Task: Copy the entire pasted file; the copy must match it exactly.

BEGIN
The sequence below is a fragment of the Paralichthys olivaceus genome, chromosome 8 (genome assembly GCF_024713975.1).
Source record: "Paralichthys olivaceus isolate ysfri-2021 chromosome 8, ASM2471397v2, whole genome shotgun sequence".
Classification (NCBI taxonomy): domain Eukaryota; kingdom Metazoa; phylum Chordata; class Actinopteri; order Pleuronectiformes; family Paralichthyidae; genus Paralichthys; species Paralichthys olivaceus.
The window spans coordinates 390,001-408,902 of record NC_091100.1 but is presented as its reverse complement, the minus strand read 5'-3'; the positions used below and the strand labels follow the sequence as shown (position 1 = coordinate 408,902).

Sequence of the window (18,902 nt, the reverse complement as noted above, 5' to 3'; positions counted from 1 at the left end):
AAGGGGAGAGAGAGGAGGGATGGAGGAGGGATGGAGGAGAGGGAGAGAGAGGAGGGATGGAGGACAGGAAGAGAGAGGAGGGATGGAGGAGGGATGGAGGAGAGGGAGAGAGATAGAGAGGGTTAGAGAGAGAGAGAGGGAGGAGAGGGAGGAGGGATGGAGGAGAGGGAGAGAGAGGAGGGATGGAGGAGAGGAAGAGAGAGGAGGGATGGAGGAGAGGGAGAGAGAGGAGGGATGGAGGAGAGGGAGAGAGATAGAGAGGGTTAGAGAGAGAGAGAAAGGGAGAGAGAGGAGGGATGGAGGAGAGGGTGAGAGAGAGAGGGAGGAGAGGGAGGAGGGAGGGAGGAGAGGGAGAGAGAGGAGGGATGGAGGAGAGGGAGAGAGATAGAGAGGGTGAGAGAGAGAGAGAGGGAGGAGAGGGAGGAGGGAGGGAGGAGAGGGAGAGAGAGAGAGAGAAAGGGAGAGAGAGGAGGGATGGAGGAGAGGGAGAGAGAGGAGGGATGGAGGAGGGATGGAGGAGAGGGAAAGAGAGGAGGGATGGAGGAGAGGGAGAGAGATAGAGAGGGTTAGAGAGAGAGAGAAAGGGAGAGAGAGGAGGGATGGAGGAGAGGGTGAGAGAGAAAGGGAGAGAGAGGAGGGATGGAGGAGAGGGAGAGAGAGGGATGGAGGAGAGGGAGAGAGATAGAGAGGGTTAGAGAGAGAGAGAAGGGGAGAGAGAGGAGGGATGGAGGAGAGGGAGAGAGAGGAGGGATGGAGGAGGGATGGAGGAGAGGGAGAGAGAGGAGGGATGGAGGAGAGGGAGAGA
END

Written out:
The sequence below is a fragment of the Paralichthys olivaceus genome, chromosome 8 (genome assembly GCF_024713975.1).
Source record: "Paralichthys olivaceus isolate ysfri-2021 chromosome 8, ASM2471397v2, whole genome shotgun sequence".
Classification (NCBI taxonomy): domain Eukaryota; kingdom Metazoa; phylum Chordata; class Actinopteri; order Pleuronectiformes; family Paralichthyidae; genus Paralichthys; species Paralichthys olivaceus.
The window spans coordinates 390,001-408,902 of record NC_091100.1 but is presented as its reverse complement, the minus strand read 5'-3'; the positions used below and the strand labels follow the sequence as shown (position 1 = coordinate 408,902).

Sequence of the window (18,902 nt, the reverse complement as noted above, 5' to 3'; positions counted from 1 at the left end):
AAGGGGAGAGAGAGGAGGGATGGAGGAGGGATGGAGGAGAGGGAGAGAGAGGAGGGATGGAGGACAGGAAGAGAGAGGAGGGATGGAGGAGGGATGGAGGAGAGGGAGAGAGATAGAGAGGGTTAGAGAGAGAGAGAGGGAGGAGAGGGAGGAGGGATGGAGGAGAGGGAGAGAGAGGAGGGATGGAGGAGAGGAAGAGAGAGGAGGGATGGAGGAGAGGGAGAGAGAGGAGGGATGGAGGAGAGGGAGAGAGATAGAGAGGGTTAGAGAGAGAGAGAAAGGGAGAGAGAGGAGGGATGGAGGAGAGGGTGAGAGAGAGAGGGAGGAGAGGGAGGAGGGAGGGAGGAGAGGGAGAGAGAGGAGGGATGGAGGAGAGGGAGAGAGATAGAGAGGGTGAGAGAGAGAGAGAGGGAGGAGAGGGAGGAGGGAGGGAGGAGAGGGAGAGAGAGAGAGAGAAAGGGAGAGAGAGGAGGGATGGAGGAGAGGGAGAGAGAGGAGGGATGGAGGAGGGATGGAGGAGAGGGAAAGAGAGGAGGGATGGAGGAGAGGGAGAGAGATAGAGAGGGTTAGAGAGAGAGAGAAAGGGAGAGAGAGGAGGGATGGAGGAGAGGGTGAGAGAGAAAGGGAGAGAGAGGAGGGATGGAGGAGAGGGAGAGAGAGGGATGGAGGAGAGGGAGAGAGATAGAGAGGGTTAGAGAGAGAGAGAAGGGGAGAGAGAGGAGGGATGGAGGAGAGGGAGAGAGAGGAGGGATGGAGGAGGGATGGAGGAGAGGGAGAGAGAGGAGGGATGGAGGAGAGGGAGAGA